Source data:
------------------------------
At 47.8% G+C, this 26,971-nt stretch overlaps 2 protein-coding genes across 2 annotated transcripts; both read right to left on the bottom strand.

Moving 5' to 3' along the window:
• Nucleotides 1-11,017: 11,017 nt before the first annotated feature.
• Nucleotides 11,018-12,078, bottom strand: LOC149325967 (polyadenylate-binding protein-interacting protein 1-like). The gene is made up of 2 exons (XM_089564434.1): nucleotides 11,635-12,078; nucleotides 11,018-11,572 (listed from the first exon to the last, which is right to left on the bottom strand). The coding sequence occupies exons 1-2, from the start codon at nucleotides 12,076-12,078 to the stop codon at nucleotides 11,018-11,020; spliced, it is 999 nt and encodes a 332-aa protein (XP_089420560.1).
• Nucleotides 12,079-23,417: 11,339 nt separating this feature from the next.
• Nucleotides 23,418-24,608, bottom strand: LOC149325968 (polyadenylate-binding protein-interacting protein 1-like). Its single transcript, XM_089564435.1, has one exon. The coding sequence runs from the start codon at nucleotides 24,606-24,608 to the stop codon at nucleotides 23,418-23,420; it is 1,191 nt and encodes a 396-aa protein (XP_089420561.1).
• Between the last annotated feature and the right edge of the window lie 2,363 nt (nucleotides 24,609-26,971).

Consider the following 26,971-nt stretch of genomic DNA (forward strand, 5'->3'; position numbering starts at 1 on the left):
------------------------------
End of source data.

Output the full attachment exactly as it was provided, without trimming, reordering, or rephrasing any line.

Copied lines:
At 47.8% G+C, this 26,971-nt stretch overlaps 2 protein-coding genes across 2 annotated transcripts; both read right to left on the bottom strand.

Moving 5' to 3' along the window:
• Nucleotides 1-11,017: 11,017 nt before the first annotated feature.
• Nucleotides 11,018-12,078, bottom strand: LOC149325967 (polyadenylate-binding protein-interacting protein 1-like). The gene is made up of 2 exons (XM_089564434.1): nucleotides 11,635-12,078; nucleotides 11,018-11,572 (listed from the first exon to the last, which is right to left on the bottom strand). The coding sequence occupies exons 1-2, from the start codon at nucleotides 12,076-12,078 to the stop codon at nucleotides 11,018-11,020; spliced, it is 999 nt and encodes a 332-aa protein (XP_089420560.1).
• Nucleotides 12,079-23,417: 11,339 nt separating this feature from the next.
• Nucleotides 23,418-24,608, bottom strand: LOC149325968 (polyadenylate-binding protein-interacting protein 1-like). Its single transcript, XM_089564435.1, has one exon. The coding sequence runs from the start codon at nucleotides 24,606-24,608 to the stop codon at nucleotides 23,418-23,420; it is 1,191 nt and encodes a 396-aa protein (XP_089420561.1).
• Between the last annotated feature and the right edge of the window lie 2,363 nt (nucleotides 24,609-26,971).

Consider the following 26,971-nt stretch of genomic DNA (forward strand, 5'->3'; position numbering starts at 1 on the left):